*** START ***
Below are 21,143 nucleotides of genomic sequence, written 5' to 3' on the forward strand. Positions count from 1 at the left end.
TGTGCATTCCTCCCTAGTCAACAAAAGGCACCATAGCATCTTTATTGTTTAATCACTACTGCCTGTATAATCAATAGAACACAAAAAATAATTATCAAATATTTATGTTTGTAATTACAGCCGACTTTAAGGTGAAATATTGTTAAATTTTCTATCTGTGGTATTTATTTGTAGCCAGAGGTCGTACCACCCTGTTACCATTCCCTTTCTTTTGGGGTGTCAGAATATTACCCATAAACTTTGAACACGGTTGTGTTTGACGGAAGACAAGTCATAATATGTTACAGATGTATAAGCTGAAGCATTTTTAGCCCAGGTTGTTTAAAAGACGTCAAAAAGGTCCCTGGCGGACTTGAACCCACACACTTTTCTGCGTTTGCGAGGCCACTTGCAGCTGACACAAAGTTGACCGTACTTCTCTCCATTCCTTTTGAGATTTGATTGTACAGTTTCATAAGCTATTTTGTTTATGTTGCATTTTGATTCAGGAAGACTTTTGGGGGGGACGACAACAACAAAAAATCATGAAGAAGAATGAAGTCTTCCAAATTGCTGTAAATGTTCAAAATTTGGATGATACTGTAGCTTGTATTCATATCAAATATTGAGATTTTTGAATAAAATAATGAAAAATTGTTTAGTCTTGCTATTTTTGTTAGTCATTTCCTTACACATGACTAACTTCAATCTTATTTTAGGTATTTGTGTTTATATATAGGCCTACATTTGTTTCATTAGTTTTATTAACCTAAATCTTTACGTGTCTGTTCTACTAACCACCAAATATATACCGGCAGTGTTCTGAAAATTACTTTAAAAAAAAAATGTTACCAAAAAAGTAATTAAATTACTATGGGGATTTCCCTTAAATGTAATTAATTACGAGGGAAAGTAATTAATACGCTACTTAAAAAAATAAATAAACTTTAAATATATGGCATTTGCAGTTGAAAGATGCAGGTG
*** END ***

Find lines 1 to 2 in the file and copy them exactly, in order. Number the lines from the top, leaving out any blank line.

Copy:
Below are 21,143 nucleotides of genomic sequence, written 5' to 3' on the forward strand. Positions count from 1 at the left end.
TGTGCATTCCTCCCTAGTCAACAAAAGGCACCATAGCATCTTTATTGTTTAATCACTACTGCCTGTATAATCAATAGAACACAAAAAATAATTATCAAATATTTATGTTTGTAATTACAGCCGACTTTAAGGTGAAATATTGTTAAATTTTCTATCTGTGGTATTTATTTGTAGCCAGAGGTCGTACCACCCTGTTACCATTCCCTTTCTTTTGGGGTGTCAGAATATTACCCATAAACTTTGAACACGGTTGTGTTTGACGGAAGACAAGTCATAATATGTTACAGATGTATAAGCTGAAGCATTTTTAGCCCAGGTTGTTTAAAAGACGTCAAAAAGGTCCCTGGCGGACTTGAACCCACACACTTTTCTGCGTTTGCGAGGCCACTTGCAGCTGACACAAAGTTGACCGTACTTCTCTCCATTCCTTTTGAGATTTGATTGTACAGTTTCATAAGCTATTTTGTTTATGTTGCATTTTGATTCAGGAAGACTTTTGGGGGGGACGACAACAACAAAAAATCATGAAGAAGAATGAAGTCTTCCAAATTGCTGTAAATGTTCAAAATTTGGATGATACTGTAGCTTGTATTCATATCAAATATTGAGATTTTTGAATAAAATAATGAAAAATTGTTTAGTCTTGCTATTTTTGTTAGTCATTTCCTTACACATGACTAACTTCAATCTTATTTTAGGTATTTGTGTTTATATATAGGCCTACATTTGTTTCATTAGTTTTATTAACCTAAATCTTTACGTGTCTGTTCTACTAACCACCAAATATATACCGGCAGTGTTCTGAAAATTACTTTAAAAAAAAAATGTTACCAAAAAAGTAATTAAATTACTATGGGGATTTCCCTTAAATGTAATTAATTACGAGGGAAAGTAATTAATACGCTACTTAAAAAAATAAATAAACTTTAAATATATGGCATTTGCAGTTGAAAGATGCAGGTG